(Still In Development)
Over the years of academic study at university, I have spent two years in modules with C# and Unity.
My first module being Rapid Games Prototyping, creating a series of game prototypes over the course of the year.
The game concept is quite simple.
Featuring four main objects/mechanics:
The physics ball which is a basic object and has no input from the player whatsoever.
The game board which takes input from the player. As the name would suggest, depending on the direction the player pressed, the board tilts slightly in that particular direction causing the physics ball to roll in that direction.
Keys & Gates which serves as a level mechanic, making it more of a challenged to win each level.
The portal which ends the game and after a delay starts the next level.
The criteria of this project was just “make a physics based block game” so from there I decided to do Jenga.
The first thing I set up was instantiating a prefab of a Jenga block.
When X amount was created, flip the prefab, raise it and create X more.
Once that was done the next priority was making sure players had good input selecting and moving jenga blocks.
When you hover over a jenga prefab, that blocks material will be a highlighted red for visual feedback.
Clicking on the block will get the appropriate axis (X or Z) for which direction the block is and pushing it away from the mouse.
When more then one block fell on a players turn, they lost.
The first thing I set up was the board itself.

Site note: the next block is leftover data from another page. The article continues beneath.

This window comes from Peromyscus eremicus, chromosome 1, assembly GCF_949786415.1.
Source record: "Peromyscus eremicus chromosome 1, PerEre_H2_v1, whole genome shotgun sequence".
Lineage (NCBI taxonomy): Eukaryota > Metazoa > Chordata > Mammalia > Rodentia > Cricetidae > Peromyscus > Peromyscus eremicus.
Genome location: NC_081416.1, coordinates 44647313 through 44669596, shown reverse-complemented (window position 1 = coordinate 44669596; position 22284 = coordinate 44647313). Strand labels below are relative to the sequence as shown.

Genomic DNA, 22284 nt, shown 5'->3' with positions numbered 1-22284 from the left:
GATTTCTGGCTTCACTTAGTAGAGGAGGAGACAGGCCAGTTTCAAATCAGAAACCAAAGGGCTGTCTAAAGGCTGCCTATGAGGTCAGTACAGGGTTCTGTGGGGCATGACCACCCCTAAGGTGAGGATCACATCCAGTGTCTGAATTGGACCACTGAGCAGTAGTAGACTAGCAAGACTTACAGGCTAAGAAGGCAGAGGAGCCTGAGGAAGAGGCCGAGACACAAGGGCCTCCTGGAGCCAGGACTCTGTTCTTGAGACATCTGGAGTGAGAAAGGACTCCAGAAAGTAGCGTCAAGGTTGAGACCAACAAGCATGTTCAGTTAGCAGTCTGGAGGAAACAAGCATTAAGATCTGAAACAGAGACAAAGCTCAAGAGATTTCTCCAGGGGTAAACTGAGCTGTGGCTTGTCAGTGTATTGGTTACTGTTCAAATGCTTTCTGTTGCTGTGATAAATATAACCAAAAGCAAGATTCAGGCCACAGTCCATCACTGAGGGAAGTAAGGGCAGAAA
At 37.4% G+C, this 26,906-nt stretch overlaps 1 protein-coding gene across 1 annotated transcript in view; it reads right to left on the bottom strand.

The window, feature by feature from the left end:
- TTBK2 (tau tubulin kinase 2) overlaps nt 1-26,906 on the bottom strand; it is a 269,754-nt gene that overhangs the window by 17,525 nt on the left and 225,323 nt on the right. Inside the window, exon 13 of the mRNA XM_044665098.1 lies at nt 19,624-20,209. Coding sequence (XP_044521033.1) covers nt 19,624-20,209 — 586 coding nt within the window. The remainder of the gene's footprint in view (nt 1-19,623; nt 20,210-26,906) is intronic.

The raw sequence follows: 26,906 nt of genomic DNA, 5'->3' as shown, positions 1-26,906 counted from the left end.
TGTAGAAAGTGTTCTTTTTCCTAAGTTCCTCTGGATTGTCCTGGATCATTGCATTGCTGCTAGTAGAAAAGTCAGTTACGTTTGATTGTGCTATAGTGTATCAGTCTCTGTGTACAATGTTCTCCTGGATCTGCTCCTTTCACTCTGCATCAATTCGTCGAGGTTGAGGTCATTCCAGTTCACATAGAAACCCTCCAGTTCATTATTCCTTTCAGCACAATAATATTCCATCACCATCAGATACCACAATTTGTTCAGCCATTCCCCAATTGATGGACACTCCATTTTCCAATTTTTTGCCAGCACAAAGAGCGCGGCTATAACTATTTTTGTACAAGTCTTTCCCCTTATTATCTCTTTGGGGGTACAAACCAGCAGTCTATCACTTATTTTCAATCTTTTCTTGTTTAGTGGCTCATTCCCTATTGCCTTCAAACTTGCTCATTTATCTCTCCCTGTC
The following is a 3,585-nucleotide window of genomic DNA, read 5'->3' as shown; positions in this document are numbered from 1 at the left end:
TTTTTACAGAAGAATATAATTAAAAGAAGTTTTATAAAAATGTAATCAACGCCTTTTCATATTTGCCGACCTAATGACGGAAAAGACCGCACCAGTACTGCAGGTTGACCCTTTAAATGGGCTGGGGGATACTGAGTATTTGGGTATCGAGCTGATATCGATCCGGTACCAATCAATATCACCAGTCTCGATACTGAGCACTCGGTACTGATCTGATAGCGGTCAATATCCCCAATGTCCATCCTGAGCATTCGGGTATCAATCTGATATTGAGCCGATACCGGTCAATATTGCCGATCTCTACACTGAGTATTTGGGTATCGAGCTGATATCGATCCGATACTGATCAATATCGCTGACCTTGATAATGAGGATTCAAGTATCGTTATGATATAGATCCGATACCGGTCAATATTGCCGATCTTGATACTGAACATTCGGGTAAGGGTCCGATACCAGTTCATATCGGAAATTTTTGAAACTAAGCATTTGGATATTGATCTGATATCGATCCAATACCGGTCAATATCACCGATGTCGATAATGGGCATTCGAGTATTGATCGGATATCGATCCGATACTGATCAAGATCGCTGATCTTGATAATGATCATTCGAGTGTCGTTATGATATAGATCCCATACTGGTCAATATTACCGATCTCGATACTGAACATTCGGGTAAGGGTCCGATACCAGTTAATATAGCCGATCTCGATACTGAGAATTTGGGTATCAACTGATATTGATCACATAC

Making it up of tiles as a prefab and each one having an index.
On the tile I had a trigger so I would be able to tell when a player was on that tile and execute functions accordingly.
As the game itself was local and played on a keyboard, setting up for 4 players was considerably easy.
From there alot of the game itself is UI based, for obvious reasons.
Depending on the choice of category, the question was randomized and called accordingly on a switch case.
Getting a question right moved the appropriate player to the next tile index whereas getting a question wrong sent that player back a tile index.
The first and arguably the most important aspect of a 2D platformer is the players input/experience.
So I started with making sure that movement inputs worked and felt right and not irritating, also accommodating a basic walking and jump animation using a state machine.
After that I put in some simple pick ups that would execute and affect the player upon impact.
Things that interact with (Score, Health, Ammo, Speed) etc, which is all handled in the player so it was just calling those variables and changing them when the player interacts with the trigger.
Much like all the previous prototypes, the winning and losing conditions of the game were simple.
When you reach the end of the level, hitting a trigger, you win the game.
If your health drops below 1, you die and the level restarts.